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    M.F. Maury and the progress of history
    From: Frank Reed
    Date: 2020 Jul 13, 23:33 -0700

    A long-term NavList member sent a message earlier today which fortunately ended up in the moderation queue, and I will not post it as a public NavList message. It does, however, contain a newsworthy note that may interest some readers. He quoted the Wall Street Journal:
    "U.S. Navy officials have informally discussed renaming several ships, including the USS Chancellorsville, which is named after a Confederate victory, and the USNS Maury, an oceanographic survey ship named after Matthew Fontaine Maury, who served as superintendent of the U.S. Naval Observatory and later joined the Confederate Navy."


    The legacy of Maury has been fraught and complicated since the beginning of the US Civil War. He was a Confederate bastard --worthy of contempt-- and yet he was also a scientist of considerable achievement --worthy of respect. Can we understand both men?? 

    Informal discussions of names of minor USN vessels aside, it should be added that Virginia is busy removing monuments and legacy-namings honoring Maury right now. Lake Maury, a small reservoir nestled in the park and grounds of the Mariners' Museum in Newport News Virginia (famous for its vast collection of artifacts related to US maritime history and the history of celestial navigation and also home to the recovered turret of the USS Monitor), was renamed a month ago. They're calling it "The Mariners' Lake". Does this mean that history is being "erased"? No. Of course not. Surely we are able to recognize that morally bankrupt people like Maury can also do good science, right? Wernher von Braun was a Nazi who designed and built the world's first ballistic missile that killed thousands intentionally, and yet he also dominated the magnificent, noble Apollo program that landed astronauts on the Moon. We honor him for Apollo. Can we forgive the Nazi? No, and we would be erasing history if we did. Should we raise statues to him?? I leave that as an open question.

    And there's the problem with those so-called "Confederate heroes". Must we venerate them, honor them like heroes, and raise statues to their legacy, as if their treason and heartfelt advocacy of slavery was a footnote in their lives? That was certainly fashionable in the Jim Crow era when the apartheid US South (primarily under the power of the the Democratic Party --O how times have changed) brutally crushed the rights of African-Americans and pretended that the US Civil War was merely a tragic misunderstanding among family members. But now?? Have we not, at long last, moved on from that ugly era? They were traitors. The Confederacy was a monstrous, ugly aberration. Those "heroes" deserve no statues.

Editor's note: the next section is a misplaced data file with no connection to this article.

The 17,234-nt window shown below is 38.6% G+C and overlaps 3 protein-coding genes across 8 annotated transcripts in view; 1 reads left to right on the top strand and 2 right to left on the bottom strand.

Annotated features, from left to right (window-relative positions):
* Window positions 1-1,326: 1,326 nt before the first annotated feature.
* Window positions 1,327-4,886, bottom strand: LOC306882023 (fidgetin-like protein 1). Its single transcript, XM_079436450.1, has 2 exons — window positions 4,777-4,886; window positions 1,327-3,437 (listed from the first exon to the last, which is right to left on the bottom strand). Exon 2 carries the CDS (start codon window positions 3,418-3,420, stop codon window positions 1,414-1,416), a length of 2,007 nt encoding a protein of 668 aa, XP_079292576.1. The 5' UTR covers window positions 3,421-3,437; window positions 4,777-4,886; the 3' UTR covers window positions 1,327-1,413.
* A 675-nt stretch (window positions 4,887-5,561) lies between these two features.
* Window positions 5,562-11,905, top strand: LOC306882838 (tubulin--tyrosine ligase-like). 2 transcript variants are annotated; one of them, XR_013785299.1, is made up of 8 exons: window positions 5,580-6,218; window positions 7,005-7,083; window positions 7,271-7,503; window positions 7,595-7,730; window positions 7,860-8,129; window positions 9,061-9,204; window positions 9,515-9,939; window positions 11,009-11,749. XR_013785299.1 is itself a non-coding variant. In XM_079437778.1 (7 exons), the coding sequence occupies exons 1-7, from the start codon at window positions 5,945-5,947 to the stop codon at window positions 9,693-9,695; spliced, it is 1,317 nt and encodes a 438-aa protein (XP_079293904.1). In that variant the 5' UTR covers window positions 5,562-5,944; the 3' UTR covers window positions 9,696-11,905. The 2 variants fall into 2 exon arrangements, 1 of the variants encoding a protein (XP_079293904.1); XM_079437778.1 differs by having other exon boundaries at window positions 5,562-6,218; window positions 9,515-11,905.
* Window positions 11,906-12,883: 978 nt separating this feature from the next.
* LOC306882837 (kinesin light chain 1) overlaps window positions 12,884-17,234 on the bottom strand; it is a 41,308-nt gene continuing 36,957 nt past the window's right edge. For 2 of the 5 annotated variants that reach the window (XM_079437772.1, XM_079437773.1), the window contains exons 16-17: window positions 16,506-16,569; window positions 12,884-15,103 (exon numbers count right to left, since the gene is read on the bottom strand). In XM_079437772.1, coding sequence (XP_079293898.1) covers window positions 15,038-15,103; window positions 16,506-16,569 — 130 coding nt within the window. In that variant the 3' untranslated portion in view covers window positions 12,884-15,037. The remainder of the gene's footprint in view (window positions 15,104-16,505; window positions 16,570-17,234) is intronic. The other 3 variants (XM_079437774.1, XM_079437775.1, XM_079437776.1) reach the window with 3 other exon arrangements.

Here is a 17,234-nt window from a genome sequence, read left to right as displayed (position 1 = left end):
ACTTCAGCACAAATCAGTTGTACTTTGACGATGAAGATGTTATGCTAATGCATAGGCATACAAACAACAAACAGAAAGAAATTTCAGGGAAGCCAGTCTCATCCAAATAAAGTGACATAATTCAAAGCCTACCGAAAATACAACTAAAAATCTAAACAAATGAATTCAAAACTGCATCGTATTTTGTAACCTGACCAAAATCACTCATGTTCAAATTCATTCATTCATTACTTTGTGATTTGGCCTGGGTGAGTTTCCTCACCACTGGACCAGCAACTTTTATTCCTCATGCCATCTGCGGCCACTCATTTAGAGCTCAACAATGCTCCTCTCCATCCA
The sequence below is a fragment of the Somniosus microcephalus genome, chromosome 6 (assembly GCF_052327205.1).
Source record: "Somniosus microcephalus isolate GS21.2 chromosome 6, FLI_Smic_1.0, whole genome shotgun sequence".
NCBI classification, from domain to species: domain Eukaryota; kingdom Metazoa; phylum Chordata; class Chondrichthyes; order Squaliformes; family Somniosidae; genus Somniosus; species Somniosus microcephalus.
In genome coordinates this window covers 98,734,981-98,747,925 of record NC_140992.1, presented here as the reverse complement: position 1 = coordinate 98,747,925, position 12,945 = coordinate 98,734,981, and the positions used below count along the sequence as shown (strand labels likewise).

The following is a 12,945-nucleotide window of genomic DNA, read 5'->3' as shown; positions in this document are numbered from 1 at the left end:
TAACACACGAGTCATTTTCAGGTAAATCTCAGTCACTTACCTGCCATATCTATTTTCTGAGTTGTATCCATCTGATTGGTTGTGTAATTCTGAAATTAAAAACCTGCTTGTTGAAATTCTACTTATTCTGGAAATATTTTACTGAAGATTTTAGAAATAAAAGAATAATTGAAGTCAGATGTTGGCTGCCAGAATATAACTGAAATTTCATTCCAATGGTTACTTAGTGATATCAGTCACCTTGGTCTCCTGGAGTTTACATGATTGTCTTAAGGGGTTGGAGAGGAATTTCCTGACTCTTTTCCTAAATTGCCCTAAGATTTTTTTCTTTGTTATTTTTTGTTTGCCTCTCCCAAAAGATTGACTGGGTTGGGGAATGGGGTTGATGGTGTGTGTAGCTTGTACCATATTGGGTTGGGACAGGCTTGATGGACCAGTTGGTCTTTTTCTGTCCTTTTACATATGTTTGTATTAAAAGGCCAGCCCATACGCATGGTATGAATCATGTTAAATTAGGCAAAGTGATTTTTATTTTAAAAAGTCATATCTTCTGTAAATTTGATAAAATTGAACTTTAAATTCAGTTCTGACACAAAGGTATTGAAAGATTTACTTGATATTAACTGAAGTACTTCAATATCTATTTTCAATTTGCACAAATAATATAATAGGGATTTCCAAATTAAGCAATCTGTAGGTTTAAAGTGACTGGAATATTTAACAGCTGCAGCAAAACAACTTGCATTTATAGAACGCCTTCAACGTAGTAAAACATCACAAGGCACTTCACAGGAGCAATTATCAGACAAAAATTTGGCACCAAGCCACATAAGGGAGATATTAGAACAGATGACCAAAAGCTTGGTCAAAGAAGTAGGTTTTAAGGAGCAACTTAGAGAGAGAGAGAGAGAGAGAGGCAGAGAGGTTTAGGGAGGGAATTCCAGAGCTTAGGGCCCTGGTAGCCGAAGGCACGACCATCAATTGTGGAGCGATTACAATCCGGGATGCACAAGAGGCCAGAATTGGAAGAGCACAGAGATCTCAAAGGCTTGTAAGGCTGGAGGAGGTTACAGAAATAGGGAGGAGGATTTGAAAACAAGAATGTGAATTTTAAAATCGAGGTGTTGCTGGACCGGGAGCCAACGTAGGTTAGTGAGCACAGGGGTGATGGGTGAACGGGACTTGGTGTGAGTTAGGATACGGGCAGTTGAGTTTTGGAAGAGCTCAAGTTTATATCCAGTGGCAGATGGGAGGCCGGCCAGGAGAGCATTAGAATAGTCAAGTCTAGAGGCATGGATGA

Maury had his statue in Richmond for, what, a century (I don't know --and don't care!-- exactly how long). That statue was somewhere on the spectrum from grossly inappropriate to utterly disgraceful. Maury was an advocate of slavery in the South so ardent he even sought to transplant it, in all-but-name, to Mexico post-war (a recent essay on this topic). Somehow during the 20th century he was rehabilitated into the most important oceanographer of all time. He certainly did some important early organization work, but it is a fantasy to suggest that "Bowditch" or "pilot charts" or modern oceanography would not exist without him. The tide has turned on this early oceanographer, and Maury is once again recognized for what he was: a scientist, yes, and also a traitor to the United States and an advocate and patriotic servant of a republic founded upon and committed to explicit racism and the horrific institution of slavery. Oceanography will not change in the slightest in the absence of his veneration. And history is not erased by recognizing and calling out his multifaceted, morally-corrupt, damaged life. History is enhanced. And thank god for that.

    Raze the statues. And raise history!

    Frank Reed

       
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